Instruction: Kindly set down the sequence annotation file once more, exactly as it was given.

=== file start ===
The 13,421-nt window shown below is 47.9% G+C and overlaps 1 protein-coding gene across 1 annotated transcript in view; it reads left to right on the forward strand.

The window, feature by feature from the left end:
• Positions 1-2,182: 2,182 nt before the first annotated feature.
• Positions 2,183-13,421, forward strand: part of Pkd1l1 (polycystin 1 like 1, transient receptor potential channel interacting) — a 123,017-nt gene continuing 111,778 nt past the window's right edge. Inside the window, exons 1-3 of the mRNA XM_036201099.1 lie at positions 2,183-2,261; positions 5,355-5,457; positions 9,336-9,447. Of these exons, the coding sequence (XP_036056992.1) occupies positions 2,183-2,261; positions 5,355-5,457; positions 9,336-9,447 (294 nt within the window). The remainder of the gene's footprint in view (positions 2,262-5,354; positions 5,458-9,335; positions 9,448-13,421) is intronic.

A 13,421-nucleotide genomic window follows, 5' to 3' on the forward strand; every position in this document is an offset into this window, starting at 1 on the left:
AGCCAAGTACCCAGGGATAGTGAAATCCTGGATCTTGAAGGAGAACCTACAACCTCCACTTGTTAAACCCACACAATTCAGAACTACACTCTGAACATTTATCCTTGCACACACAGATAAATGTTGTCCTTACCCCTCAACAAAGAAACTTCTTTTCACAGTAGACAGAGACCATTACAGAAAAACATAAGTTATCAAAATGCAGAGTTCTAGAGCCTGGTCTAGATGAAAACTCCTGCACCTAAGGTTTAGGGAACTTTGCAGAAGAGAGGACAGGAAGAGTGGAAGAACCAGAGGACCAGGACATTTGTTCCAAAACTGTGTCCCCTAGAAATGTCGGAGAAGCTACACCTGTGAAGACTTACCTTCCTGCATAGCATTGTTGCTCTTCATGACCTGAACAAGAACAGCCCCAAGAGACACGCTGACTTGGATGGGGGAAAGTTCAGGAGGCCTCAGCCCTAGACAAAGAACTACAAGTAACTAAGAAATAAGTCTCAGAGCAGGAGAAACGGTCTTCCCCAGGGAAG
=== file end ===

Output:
The 13,421-nt window shown below is 47.9% G+C and overlaps 1 protein-coding gene across 1 annotated transcript in view; it reads left to right on the forward strand.

The window, feature by feature from the left end:
• Positions 1-2,182: 2,182 nt before the first annotated feature.
• Positions 2,183-13,421, forward strand: part of Pkd1l1 (polycystin 1 like 1, transient receptor potential channel interacting) — a 123,017-nt gene continuing 111,778 nt past the window's right edge. Inside the window, exons 1-3 of the mRNA XM_036201099.1 lie at positions 2,183-2,261; positions 5,355-5,457; positions 9,336-9,447. Of these exons, the coding sequence (XP_036056992.1) occupies positions 2,183-2,261; positions 5,355-5,457; positions 9,336-9,447 (294 nt within the window). The remainder of the gene's footprint in view (positions 2,262-5,354; positions 5,458-9,335; positions 9,448-13,421) is intronic.

A 13,421-nucleotide genomic window follows, 5' to 3' on the forward strand; every position in this document is an offset into this window, starting at 1 on the left:
AGCCAAGTACCCAGGGATAGTGAAATCCTGGATCTTGAAGGAGAACCTACAACCTCCACTTGTTAAACCCACACAATTCAGAACTACACTCTGAACATTTATCCTTGCACACACAGATAAATGTTGTCCTTACCCCTCAACAAAGAAACTTCTTTTCACAGTAGACAGAGACCATTACAGAAAAACATAAGTTATCAAAATGCAGAGTTCTAGAGCCTGGTCTAGATGAAAACTCCTGCACCTAAGGTTTAGGGAACTTTGCAGAAGAGAGGACAGGAAGAGTGGAAGAACCAGAGGACCAGGACATTTGTTCCAAAACTGTGTCCCCTAGAAATGTCGGAGAAGCTACACCTGTGAAGACTTACCTTCCTGCATAGCATTGTTGCTCTTCATGACCTGAACAAGAACAGCCCCAAGAGACACGCTGACTTGGATGGGGGAAAGTTCAGGAGGCCTCAGCCCTAGACAAAGAACTACAAGTAACTAAGAAATAAGTCTCAGAGCAGGAGAAACGGTCTTCCCCAGGGAAG